• Your doctor has prescribed you an antidepressant, and it is having an impact on your sexual life. You can figure this out by tracing back to when problems in the bedroom began and assessing if they coincide with you getting on antidepressants.
  • After a stressful life event, such as the death of a loved one or losing a job, you begin experiencing signs of ED. 
  • You experience a lot of tension, frustration, and worry, in addition to erectile dysfunction. 

Treatment for ED

The best strategy to cure psychological erectile dysfunction is to address the underlying cause of the issue. CBT, often known as cognitive-behavioural therapy, is a popular therapeutic method used for concerns like ED depression and anxiety, and research suggests that CBT can help reverse ED. 

This form of treatment, facilitated by a therapist, aids in identifying and altering negative thoughts and behaviour patterns that could be causing your sexual health problems. This way, you might be able to change your thought patterns and solve your problems if you can learn to comprehend your emotions better in the first place. 

Sex therapy, often known as psychosexual therapy, is another option. This form of counselling is intended specifically to assist you (and, frequently, your partner) in overcoming sexual difficulties like ED.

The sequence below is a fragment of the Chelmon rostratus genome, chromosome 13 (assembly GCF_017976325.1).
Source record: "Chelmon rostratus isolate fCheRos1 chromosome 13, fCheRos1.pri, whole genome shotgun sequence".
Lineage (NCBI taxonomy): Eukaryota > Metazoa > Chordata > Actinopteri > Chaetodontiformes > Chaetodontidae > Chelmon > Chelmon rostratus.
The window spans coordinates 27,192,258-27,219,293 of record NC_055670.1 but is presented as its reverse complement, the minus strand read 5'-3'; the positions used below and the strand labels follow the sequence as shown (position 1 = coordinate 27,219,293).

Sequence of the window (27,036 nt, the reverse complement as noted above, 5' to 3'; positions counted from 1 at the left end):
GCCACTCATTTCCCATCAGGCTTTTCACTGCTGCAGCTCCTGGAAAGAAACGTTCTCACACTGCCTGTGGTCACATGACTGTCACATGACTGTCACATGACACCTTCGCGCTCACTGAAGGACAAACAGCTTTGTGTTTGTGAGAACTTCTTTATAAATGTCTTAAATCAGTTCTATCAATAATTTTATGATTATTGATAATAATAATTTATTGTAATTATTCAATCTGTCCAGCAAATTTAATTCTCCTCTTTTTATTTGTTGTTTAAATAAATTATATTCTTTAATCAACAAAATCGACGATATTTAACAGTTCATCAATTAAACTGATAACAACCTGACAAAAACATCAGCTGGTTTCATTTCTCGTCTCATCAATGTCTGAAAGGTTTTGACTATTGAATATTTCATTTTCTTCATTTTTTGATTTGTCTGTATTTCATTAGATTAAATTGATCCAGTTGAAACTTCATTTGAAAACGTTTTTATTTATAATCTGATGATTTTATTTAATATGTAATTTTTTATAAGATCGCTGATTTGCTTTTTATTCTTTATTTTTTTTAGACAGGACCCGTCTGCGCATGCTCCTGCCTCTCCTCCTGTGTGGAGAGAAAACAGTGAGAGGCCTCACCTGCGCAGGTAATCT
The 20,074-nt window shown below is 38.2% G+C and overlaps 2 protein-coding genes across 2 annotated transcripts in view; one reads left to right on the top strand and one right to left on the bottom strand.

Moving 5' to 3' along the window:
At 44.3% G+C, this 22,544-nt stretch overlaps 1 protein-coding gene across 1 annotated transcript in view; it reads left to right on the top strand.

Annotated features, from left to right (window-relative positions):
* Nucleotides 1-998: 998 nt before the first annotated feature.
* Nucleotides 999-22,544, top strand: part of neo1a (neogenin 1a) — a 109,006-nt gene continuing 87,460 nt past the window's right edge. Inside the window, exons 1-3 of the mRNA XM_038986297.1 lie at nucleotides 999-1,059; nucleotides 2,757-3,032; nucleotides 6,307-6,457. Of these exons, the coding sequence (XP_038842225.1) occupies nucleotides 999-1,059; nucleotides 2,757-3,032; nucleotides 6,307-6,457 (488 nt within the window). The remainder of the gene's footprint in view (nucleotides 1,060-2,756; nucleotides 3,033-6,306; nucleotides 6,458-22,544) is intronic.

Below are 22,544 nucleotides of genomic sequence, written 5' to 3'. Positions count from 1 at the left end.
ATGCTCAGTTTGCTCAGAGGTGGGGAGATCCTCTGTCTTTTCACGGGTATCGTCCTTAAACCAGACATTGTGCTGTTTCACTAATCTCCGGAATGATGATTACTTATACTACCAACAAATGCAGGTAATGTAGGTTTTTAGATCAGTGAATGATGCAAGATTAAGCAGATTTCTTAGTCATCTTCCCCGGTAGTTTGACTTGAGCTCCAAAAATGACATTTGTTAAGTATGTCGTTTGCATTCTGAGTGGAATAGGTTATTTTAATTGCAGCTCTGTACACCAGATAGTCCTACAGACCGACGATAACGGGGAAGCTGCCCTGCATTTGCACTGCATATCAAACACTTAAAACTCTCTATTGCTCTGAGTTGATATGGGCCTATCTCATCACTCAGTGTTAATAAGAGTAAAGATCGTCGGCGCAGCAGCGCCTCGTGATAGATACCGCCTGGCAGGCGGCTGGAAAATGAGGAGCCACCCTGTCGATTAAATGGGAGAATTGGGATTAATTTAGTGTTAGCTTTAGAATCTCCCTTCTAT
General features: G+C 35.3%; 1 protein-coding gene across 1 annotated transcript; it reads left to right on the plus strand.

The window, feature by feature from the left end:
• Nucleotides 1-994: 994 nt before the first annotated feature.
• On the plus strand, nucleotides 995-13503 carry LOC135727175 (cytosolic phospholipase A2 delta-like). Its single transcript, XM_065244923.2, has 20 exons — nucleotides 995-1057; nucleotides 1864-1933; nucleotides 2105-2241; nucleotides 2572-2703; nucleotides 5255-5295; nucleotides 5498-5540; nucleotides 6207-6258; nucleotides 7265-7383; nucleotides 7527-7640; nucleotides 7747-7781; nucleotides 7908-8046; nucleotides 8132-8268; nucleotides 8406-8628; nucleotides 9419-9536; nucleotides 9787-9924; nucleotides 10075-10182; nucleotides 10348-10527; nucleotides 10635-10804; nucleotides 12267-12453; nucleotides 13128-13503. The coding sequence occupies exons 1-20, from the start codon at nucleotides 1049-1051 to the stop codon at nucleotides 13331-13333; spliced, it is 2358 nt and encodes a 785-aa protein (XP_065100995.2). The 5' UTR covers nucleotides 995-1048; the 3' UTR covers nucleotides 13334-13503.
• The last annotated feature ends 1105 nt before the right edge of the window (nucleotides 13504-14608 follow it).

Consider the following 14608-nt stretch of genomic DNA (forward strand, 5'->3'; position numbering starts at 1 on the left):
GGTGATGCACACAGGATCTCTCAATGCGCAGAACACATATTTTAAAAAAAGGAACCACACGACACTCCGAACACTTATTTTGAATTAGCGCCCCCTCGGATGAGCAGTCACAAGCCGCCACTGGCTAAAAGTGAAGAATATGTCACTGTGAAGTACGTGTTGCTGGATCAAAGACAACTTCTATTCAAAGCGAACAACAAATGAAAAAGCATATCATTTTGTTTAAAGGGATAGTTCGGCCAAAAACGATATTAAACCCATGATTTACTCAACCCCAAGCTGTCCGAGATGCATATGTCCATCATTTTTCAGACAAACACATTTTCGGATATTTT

Taking the first step towards getting treatment might make you uncomfortable (and that's completely alright). The medical experts at Rocket Health are here to ensure you have a hassle-free and safe experience. You can schedule a consultation with our welcoming doctors to start your treatment! 

Your lifestyle can also be a game-changer in treating ED. Keep an eye out for potentially harmful behaviours like smoking, drug use, and binge drinking, which are more prevalent with depression and can worsen ED.

Finally, your partner is vital in helping you navigate ED and depression. To prevent any sexual disorders from hampering your relationship, keep the lines of communication open and be honest with your partner. Remember, since this issue affects you both, it is best resolved as a team through mutual aid and understanding.

Having your partner accompany you to your online consultation or seeing a mental health professional together can also be a good idea. 

ED may seem overwhelming, but having a strong support system while navigating treatment options makes the process less distressing. Our community, Cancel Stigma, is the perfect place for you to share and vent without any judgement. 

References Editorial team. (2022, August 2). Psychological causes of ED - Is it all in your head? Hims. Retrieved September 5, 2022, from https://www.forhims.com/blog/psychological-causes-of-ed Iliades, C. (2013, June 5). Breaking the link between depression and erectile dysfunction. Everyday Health. Retrieved September 5, 2022, from https://www.everydayhealth.com/erectile-dysfunction/connection-to-depression.aspx The link between depression and erectile dysfunction. (n.d.) Urology Associates. Retrieved September 5, 2022, from https://www.urologymedicalgroup.com/blog/the-link-between-depression-and-erectile-dysfunction